Senator Brandis told AIR that Israelis are well informed about Australia and know its capabilities and potentials. “The bilateral relationship is going in the right direction and should continue in a linear fashion.”

After Prime Minister Netanyahu’s Bar Ilan speech “Israelis and Palestinians were agreed on the concepts and goals of a two-state solution to the conflict. I am hopeful that negotiations on how to resolve the real and difficult substantive issues can now proceed,” the Senator added.

A nuclear Iran, he said, “is dangerous to Israel, the region and the world and cannot be accepted under any circumstances.”

Peter Costello’s infectious humour and bonhomie was matched by his unequivocal support for Israel.

“I have been a friend of Israel since my first trip to this country as a student leader 30 years ago,” he declared. “Australia has repeatedly shed blood and treasure in battlefields far from its borders and around the world and here in Israel over many, many years,” because Australia’s security is based on the security of peace loving peoples in their common stand against totalitarianism, Islamic extremism and terrorism.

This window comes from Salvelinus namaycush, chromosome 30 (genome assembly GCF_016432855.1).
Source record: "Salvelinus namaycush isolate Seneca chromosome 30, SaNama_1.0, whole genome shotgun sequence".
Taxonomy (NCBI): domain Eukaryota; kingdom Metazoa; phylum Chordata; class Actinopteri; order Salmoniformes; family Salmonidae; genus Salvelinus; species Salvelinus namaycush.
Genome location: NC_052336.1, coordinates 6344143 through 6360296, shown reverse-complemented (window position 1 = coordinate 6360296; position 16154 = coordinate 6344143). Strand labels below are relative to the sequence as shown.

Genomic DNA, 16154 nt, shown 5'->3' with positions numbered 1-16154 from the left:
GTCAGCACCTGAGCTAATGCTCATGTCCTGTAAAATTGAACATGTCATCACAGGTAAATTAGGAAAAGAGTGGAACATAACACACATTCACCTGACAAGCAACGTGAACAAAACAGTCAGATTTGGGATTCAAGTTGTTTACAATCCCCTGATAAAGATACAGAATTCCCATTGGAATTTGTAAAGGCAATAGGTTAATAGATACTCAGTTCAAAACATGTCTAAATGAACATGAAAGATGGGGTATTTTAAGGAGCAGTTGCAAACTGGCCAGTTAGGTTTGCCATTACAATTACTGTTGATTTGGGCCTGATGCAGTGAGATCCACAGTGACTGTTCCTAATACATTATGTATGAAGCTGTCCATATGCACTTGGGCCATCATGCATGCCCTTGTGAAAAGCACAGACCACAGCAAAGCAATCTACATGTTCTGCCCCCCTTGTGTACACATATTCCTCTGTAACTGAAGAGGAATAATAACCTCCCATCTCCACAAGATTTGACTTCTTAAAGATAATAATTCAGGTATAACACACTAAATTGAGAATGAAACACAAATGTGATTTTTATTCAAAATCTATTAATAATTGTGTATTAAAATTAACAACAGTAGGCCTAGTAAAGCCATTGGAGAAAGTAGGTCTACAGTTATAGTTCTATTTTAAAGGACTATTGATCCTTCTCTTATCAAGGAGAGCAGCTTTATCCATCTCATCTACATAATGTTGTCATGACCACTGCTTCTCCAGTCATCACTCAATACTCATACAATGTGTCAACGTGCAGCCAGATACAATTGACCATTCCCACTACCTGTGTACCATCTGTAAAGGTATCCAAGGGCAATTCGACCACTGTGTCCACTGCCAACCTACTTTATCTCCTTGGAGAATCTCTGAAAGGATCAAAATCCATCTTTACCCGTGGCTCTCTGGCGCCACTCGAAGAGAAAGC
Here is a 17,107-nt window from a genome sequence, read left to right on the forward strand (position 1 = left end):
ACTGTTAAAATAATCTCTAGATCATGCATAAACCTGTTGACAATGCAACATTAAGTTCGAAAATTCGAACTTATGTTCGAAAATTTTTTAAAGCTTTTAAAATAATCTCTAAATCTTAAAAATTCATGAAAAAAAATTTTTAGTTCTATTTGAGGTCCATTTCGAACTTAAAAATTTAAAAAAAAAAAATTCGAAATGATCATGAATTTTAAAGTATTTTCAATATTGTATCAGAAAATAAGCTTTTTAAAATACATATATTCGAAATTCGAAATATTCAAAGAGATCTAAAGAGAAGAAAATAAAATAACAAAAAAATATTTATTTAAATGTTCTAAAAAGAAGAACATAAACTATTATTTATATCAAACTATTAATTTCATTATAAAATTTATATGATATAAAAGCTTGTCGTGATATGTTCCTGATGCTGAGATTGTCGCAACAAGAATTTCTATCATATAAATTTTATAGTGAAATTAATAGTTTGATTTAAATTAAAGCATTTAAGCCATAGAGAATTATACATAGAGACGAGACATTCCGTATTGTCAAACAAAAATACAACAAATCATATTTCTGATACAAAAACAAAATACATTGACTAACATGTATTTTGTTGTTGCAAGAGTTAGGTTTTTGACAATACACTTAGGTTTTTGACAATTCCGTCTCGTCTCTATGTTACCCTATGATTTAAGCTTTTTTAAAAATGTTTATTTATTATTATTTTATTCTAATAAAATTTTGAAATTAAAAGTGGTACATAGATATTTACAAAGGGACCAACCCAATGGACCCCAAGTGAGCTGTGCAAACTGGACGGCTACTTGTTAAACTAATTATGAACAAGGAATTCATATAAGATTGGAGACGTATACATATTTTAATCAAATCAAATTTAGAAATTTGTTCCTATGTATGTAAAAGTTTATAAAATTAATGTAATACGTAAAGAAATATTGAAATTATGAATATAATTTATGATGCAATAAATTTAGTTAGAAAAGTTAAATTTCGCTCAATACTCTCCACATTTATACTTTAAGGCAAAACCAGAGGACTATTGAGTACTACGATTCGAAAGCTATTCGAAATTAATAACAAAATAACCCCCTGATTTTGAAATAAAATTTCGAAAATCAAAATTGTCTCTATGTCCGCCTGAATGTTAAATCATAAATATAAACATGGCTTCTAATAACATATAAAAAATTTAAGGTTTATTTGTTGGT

“Australia wants the peace process to move forward. The overall architecture has been accepted and I welcome this,” Costello told AIR. “Israelis and Palestinians should work on (fulfilling their obligations under) the Road Map. This is the view of the Coalition and Labor as well and Australia could definitely use its good offices on both sides privately and publicly to urge them to continue the peace making process.”

Iran is an “aggressive, destabilising power” in the region. “If it proceeds with its nuclear ambitions, other moderate Arab regimes will want to develop a capacity and response. That’s why it is absolutely essential that the international community must pressure Iran to forego its nuclear ambitions,” Costello said.